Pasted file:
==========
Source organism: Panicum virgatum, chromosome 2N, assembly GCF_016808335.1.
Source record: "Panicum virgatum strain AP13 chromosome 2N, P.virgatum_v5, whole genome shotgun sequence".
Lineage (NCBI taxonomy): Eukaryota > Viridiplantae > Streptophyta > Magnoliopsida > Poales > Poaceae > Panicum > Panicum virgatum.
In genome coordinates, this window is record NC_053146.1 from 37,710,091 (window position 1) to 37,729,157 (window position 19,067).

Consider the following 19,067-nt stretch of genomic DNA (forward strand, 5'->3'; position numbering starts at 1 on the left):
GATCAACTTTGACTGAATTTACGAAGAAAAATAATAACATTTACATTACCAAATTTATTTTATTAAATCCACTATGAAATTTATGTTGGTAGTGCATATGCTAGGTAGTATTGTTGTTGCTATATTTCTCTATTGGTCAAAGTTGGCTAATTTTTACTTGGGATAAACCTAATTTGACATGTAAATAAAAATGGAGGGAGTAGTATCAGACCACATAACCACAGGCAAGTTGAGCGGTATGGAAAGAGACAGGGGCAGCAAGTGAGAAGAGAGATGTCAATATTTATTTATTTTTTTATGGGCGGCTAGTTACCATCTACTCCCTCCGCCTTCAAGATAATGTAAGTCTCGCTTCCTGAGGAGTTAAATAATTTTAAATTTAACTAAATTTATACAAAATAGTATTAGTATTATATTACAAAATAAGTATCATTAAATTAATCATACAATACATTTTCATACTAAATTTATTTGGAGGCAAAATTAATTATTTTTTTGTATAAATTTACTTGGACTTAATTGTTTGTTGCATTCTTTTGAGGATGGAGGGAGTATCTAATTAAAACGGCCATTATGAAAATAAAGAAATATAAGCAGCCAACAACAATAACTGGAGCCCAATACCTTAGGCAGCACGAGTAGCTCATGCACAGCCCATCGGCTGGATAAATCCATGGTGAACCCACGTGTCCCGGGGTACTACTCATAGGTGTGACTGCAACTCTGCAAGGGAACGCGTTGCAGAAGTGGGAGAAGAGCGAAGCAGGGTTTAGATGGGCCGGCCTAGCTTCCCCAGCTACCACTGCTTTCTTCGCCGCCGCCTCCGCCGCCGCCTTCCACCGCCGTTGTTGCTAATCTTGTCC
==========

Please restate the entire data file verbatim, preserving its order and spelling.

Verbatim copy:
Source organism: Panicum virgatum, chromosome 2N, assembly GCF_016808335.1.
Source record: "Panicum virgatum strain AP13 chromosome 2N, P.virgatum_v5, whole genome shotgun sequence".
Lineage (NCBI taxonomy): Eukaryota > Viridiplantae > Streptophyta > Magnoliopsida > Poales > Poaceae > Panicum > Panicum virgatum.
In genome coordinates, this window is record NC_053146.1 from 37,710,091 (window position 1) to 37,729,157 (window position 19,067).

Consider the following 19,067-nt stretch of genomic DNA (forward strand, 5'->3'; position numbering starts at 1 on the left):
GATCAACTTTGACTGAATTTACGAAGAAAAATAATAACATTTACATTACCAAATTTATTTTATTAAATCCACTATGAAATTTATGTTGGTAGTGCATATGCTAGGTAGTATTGTTGTTGCTATATTTCTCTATTGGTCAAAGTTGGCTAATTTTTACTTGGGATAAACCTAATTTGACATGTAAATAAAAATGGAGGGAGTAGTATCAGACCACATAACCACAGGCAAGTTGAGCGGTATGGAAAGAGACAGGGGCAGCAAGTGAGAAGAGAGATGTCAATATTTATTTATTTTTTTATGGGCGGCTAGTTACCATCTACTCCCTCCGCCTTCAAGATAATGTAAGTCTCGCTTCCTGAGGAGTTAAATAATTTTAAATTTAACTAAATTTATACAAAATAGTATTAGTATTATATTACAAAATAAGTATCATTAAATTAATCATACAATACATTTTCATACTAAATTTATTTGGAGGCAAAATTAATTATTTTTTTGTATAAATTTACTTGGACTTAATTGTTTGTTGCATTCTTTTGAGGATGGAGGGAGTATCTAATTAAAACGGCCATTATGAAAATAAAGAAATATAAGCAGCCAACAACAATAACTGGAGCCCAATACCTTAGGCAGCACGAGTAGCTCATGCACAGCCCATCGGCTGGATAAATCCATGGTGAACCCACGTGTCCCGGGGTACTACTCATAGGTGTGACTGCAACTCTGCAAGGGAACGCGTTGCAGAAGTGGGAGAAGAGCGAAGCAGGGTTTAGATGGGCCGGCCTAGCTTCCCCAGCTACCACTGCTTTCTTCGCCGCCGCCTCCGCCGCCGCCTTCCACCGCCGTTGTTGCTAATCTTGTCC